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Focus on ICASA 2015: Young people as a priority

The 18th edition of the International Conference on AIDS and STIs in Africa (ICASA) was held in Zimbabwe at the end of 2015. The conference, which brought together leading scientists, practitioners, activists and organizations, started on 29 November and ended on 4 December. AJAN was represented at ICASA by participants from AJAN House and from Benin, Madagascar, Burundi and Zimbabwe itself. They contributed to the collective pool of knowledge and resources by sharing their own experiences, best practices and pragmatic approaches. In this issue of AJANews, we bring you some insights they took away from the conference, not least the emphasis on issues affecting young people. 

Masy Razafindradama of the Centre Social Arrupe (CSA) in Madagascar writes:

Priorities need to be set and strengthened to lessen the impacts of HIV and AIDS among adolescents. Although adolescents globally now have knowledge about HIV, what they know remains limited. And while much has been done to decrease new HIV infections, progress remains very slow where they are concerned. AIDS-related deaths are declining among all age brackets except the 10-19-year category. The gaps in access to treatment for this age group remain significant.

The ICASA Youth Front,  a coalition of organizations that serve youth in Africa, issued a statement after an ICASA pre-conference, whose highlights include: urging the government to invest in youth; strengthening and supporting structures for people living with HIV; and supporting young people without discrimination.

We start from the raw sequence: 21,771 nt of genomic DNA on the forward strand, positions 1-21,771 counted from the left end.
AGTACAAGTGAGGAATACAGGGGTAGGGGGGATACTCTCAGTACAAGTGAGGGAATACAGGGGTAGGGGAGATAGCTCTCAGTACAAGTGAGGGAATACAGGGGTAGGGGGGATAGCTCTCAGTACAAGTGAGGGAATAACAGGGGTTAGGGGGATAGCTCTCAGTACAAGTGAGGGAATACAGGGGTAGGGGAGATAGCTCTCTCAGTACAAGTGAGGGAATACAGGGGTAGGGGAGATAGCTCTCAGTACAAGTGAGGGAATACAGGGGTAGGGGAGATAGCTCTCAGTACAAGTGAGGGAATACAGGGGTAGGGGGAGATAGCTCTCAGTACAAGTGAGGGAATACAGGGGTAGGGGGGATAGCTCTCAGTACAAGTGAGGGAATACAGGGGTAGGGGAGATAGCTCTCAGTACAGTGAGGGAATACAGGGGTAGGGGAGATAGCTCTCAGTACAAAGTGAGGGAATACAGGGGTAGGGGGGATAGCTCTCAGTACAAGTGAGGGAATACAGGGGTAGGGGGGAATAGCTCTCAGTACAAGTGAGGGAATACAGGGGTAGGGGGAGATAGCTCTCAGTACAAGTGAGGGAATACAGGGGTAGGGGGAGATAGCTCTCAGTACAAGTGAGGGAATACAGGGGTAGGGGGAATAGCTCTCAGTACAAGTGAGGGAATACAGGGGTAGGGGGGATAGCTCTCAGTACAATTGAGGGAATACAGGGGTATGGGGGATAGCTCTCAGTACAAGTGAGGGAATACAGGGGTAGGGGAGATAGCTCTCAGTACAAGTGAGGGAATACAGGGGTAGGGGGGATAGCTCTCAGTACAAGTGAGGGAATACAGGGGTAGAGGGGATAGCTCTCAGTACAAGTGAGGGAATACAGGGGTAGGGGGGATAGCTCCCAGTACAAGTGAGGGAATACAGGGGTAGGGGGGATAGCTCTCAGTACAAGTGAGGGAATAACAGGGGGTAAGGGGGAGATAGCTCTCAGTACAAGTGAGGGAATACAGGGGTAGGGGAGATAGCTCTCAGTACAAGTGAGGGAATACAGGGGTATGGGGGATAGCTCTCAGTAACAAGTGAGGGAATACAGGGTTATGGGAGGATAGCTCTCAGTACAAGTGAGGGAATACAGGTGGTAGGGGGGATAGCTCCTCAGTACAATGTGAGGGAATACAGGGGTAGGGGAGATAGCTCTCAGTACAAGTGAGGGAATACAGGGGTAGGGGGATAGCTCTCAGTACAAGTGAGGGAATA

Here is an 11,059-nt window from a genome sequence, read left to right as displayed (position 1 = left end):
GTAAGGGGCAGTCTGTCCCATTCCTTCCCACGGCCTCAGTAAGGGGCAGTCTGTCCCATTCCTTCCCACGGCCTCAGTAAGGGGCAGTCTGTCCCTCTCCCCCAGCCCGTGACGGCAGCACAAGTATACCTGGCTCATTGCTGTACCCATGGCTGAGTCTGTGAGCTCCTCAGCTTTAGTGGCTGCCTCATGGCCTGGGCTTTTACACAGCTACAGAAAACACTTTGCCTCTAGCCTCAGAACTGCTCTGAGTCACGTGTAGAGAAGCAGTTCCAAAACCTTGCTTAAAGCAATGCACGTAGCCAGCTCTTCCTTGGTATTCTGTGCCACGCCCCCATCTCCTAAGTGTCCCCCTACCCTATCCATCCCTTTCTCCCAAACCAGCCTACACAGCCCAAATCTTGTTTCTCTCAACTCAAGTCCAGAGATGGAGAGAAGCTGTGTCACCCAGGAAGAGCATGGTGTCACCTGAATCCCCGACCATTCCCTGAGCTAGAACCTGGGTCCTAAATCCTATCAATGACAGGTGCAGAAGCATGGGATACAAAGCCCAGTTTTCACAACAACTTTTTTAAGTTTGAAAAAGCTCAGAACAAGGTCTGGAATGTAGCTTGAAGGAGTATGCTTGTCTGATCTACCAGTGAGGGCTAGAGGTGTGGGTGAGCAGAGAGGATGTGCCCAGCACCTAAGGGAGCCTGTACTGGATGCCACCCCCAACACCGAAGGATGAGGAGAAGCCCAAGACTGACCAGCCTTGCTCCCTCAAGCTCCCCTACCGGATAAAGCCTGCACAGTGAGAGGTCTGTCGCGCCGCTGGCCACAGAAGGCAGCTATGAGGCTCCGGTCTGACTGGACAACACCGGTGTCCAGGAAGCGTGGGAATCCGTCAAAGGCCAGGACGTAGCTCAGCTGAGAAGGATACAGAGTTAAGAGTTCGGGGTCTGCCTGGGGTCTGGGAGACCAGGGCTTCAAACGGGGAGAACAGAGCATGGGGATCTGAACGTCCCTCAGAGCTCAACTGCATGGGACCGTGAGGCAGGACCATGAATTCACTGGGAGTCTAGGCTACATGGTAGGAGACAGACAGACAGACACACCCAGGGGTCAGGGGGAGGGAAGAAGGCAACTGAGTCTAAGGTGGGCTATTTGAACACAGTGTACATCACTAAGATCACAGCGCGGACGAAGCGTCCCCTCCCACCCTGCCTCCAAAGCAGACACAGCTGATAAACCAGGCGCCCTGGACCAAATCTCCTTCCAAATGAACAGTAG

Time Baluwa, from the Integral Youth Development in Zimbabwe, writes:

The ICASA conference offered strong messages of hope for young people. One reason held out for hope was advances in technology. Developers and inventors have produced several modern inventions to facilitate easy and fast testing of HIV, hepatitis and syphilis, as well as CD4 and viral load to monitor HIV. Just a few years ago these machines were huge and usually centralized in hospitals and clinics. But now welcome developments have made the devices portable. They may be packaged for use in mobile clinics in the community, reaching young people where they are, even in remote places. 

It goes without saying that knowing one’s status is crucially important. Early diagnosis allows for early management of HIV, through treatment and positive living, and increases chances of recovery in cases of general sexually transmitted infections.

But the greatest message of hope did not come from the main stages of the conference. Neither did it come from the main publications and handouts prepared by many organizations. This message was pronounced by the masses attending the conferences, in corridors, food spaces and informal settings. It was a message of hope from young people who have opted for abstinence. We could see how young people are reflective beings with strong capabilities and inherent power to make right and informed decisions. And how comprehensive sexual reproductive health means nothing less than holistic “integral” development, which aims to form young people in their core “inner being”. 

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